21 21  Methods for Immobilization 1. Cyanogen Bromide Coupling 2. Bisoxirane Coupling 3. Divinylsulfone Coupling

22 22 1. Cyanogen Bromide Coupling 1,2-Diols are especially liable to react with cyanogen halides to form cyclic imino carbonates. In the coupling step a substance containing amino groups will form at least three products. Activation Step: Coupling Step :

23 23  This reaction is extremely useful in coupling enzymes, coenzymes, inhibitors, antigen, antibodies, nucleic acids and most proteins to agarose.  Although most applications of cyanogen bromide coupling have involved agarose and cross-linked agarose, other hydroxyl- containing polymers may also be converted to biospecific adsorbents by coupling of suitable ligands in the same manner.

24 24 2. Bisoxirane Coupling Bisoxiranes (bisepoxides) are particularly useful reagents for introducing low molecular weight ligands through amino or hydroxyl groups.

25 25 3. Divinylsulfone Coupling  The vinyl groups introduced into the matrix are more reactive than are the oxirane groups.  They will thus couple to amines, alcohols, and phenols at lower temperatures and at lower pH than the oxirane.

26 26 Spacer Arm  The binding site of a target protein is often located deep within the molecule and an affinity medium prepared by coupling small ligands, directly to matrix may exhibit low binding capacity due to steric interference i.e. the ligand is unable to access the binding site of the target molecule. * The length of the spacer arm is critical. * when using small ligands (Mr no spacer arm is necessary.

27 27 Ligand Design 1.Protein-Structure-Based Design 2.Protein-Function-Based Design

28 28 Ligand Disign The rapid growth of bioinformatics and molecular docking techniques and the introduction of combinatorial methods for systematic generation and screening of large numbers of novel compounds, has made feasible the rapid and efficient generation of ligands for affinity chromatography. 1. Protein-Structure-Based Design The strategy for the rational design of affinity ligands involves retrieving structural information about the target protein from suitable databases and identifying a potential binding site on the protein. For example, for the design of ligands for L-Lactate Dehydrogenase Glutathione S-transferase Galactose Oxidase Galactose Dehydrogenase Elastase. 2. Protein-Function-Based Design This approach is applied where the three dimensional structure of the target protein is not available and is relies on the incorporation of certain structural features on the ligand. 1.A certain required molecular shape. 2.Specific functional group. 3.A structural model derived from the combination of structural moieties which are known substrates, inhibitors, effectors or cofactors.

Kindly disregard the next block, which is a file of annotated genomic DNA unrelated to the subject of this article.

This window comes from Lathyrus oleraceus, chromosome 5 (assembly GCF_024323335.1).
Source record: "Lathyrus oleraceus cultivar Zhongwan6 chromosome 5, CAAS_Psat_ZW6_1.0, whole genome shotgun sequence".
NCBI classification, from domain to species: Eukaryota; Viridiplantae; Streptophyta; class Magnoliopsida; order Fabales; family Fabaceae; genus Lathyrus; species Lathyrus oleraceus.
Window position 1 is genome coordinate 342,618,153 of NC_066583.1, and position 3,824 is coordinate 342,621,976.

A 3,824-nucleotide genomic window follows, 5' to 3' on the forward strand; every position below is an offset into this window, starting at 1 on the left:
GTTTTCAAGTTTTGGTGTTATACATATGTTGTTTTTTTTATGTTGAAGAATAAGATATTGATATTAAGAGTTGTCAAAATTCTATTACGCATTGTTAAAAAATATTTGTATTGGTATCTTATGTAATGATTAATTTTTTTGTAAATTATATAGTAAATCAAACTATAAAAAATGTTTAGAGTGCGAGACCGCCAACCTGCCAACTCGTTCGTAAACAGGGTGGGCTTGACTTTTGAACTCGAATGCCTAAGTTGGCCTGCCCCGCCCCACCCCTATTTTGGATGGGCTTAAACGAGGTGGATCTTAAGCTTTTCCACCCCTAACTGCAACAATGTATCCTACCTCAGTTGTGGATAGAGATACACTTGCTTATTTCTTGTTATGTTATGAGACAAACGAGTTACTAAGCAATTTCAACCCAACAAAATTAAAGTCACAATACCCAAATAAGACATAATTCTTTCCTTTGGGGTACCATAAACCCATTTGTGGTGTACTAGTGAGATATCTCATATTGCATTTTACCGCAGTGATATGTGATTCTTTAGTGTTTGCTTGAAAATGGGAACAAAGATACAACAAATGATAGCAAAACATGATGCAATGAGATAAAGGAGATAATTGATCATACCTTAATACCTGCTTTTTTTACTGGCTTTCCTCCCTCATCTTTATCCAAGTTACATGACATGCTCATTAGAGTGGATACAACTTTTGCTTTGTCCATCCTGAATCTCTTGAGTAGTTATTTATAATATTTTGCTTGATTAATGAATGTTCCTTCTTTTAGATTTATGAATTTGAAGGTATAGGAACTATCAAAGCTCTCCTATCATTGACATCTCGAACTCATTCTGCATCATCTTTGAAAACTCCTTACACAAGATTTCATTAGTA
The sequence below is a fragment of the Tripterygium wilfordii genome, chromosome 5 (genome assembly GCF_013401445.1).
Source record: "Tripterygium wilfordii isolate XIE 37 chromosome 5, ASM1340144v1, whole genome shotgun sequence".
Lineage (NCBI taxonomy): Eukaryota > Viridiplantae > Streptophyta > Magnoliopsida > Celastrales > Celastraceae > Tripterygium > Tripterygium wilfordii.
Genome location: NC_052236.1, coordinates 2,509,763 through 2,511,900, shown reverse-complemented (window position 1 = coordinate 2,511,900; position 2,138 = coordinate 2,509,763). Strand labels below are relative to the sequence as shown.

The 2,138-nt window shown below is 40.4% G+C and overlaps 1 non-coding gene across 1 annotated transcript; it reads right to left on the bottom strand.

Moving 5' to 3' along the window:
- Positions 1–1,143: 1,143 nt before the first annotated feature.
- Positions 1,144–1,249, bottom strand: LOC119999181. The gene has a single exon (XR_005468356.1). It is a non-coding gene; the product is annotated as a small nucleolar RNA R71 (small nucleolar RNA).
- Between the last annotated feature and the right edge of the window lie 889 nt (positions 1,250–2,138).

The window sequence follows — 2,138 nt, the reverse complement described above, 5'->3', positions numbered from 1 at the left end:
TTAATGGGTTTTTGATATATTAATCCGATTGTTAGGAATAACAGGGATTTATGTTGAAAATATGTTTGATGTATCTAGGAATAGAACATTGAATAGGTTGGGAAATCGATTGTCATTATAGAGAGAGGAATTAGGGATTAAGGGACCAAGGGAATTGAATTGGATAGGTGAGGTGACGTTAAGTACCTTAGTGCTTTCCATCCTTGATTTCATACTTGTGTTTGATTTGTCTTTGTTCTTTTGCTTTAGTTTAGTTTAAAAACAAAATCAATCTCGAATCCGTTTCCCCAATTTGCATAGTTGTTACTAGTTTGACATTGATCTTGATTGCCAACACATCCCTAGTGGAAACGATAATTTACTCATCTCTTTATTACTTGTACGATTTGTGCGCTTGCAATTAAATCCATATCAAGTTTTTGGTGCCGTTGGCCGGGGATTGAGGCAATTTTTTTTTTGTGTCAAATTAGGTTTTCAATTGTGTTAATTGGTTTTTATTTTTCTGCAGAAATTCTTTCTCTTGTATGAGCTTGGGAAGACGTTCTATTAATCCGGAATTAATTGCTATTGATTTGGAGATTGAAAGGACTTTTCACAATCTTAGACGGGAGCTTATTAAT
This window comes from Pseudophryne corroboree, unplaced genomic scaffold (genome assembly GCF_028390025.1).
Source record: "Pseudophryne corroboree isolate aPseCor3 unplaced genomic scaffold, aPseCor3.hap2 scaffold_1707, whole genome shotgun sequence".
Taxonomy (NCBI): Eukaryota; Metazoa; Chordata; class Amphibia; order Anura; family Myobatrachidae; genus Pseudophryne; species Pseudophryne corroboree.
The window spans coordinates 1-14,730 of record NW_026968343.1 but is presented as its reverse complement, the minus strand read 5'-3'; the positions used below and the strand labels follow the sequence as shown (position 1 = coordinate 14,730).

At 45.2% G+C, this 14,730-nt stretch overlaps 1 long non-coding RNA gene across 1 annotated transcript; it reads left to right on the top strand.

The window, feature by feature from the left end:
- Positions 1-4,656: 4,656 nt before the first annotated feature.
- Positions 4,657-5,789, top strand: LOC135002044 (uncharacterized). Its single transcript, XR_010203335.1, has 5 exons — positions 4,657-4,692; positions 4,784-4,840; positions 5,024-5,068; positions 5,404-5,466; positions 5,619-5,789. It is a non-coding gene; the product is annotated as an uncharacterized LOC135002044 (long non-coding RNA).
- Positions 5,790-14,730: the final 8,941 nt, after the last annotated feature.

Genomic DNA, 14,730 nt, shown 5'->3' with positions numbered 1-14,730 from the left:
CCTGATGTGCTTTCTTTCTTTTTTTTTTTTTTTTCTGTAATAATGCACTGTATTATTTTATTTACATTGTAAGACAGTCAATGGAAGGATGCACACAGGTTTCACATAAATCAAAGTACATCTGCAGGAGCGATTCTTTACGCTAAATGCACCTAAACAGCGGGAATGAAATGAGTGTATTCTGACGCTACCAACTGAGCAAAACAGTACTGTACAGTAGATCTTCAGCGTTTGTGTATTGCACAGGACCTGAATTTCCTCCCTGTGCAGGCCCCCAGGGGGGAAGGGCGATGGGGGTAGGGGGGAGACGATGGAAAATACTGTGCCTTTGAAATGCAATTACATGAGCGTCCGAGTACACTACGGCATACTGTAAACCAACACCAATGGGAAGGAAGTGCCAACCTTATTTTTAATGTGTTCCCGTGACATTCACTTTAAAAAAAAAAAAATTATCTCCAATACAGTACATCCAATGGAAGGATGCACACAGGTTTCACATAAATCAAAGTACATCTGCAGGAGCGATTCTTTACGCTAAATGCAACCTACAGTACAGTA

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34 34 Biomimetic Dyes

35 35 Biomimetic Dyes as Affinity Chromatography  In 1970, immobilized triazine dyes, particularly Cibacron blue, have been used as affinity chromatography tools for protein and enzyme purification.  The low cost of these dyes, their ease of immobilization and resistance to biological and chemical degradation, and the high protein-binding capacity of the corresponding adsorbents.  Although textile dyes, in some case, interact with proteins with remarkable degrees of specificity, their interaction with a large number of seemingly unrelated proteins inevitably compromises their protein binding specificity and endow these molecules with a serious drawback.

36 36 Another strategy which can cope with the drawback of textile dyes, is to design new dye-ligands of improved affinity and specificity for the target protein. In principle this can be achieved by designing synthetic dyes which mimic the structure and binding of natural biological ligands of the targeted protein. One way to cope with lack of specificity of immobilized dyes is to use specific eluents which allow to elute specifically the target protein with minimal contamination. This approach is better known as affinity elution. An alternative method of affinity chromatography, utilizing the formation of specific complex of the macromolecule under isolation with an affinity ligand, is biospecific elution from non-specific adsorbents and in some instances as “specific elution by the substrate”.

37 37 First Generation Biomimetic Dyes Early in the 1980s, the time the first biomimetic dye was under design, development and assessment, were not available advanced molecular modeling software packages for application on a personal workstation, Therefore, biomimetic dye design was relying on the known binding preference of the target enzyme for natural ligands, X-ray crystallography data, and other available useful biochemical information. oAlkaline phosphatase oAlcohol dehydrogenase oTrypsin

38 38 Second Generation Biomimetic Dyes Design by computer aided molecular modeling and use of bioinformatics. In fact this computational technology, an area of bioinformatics, has marked a new era in ligand design. L-malate dehydrogenase L-lactate dehydrogenase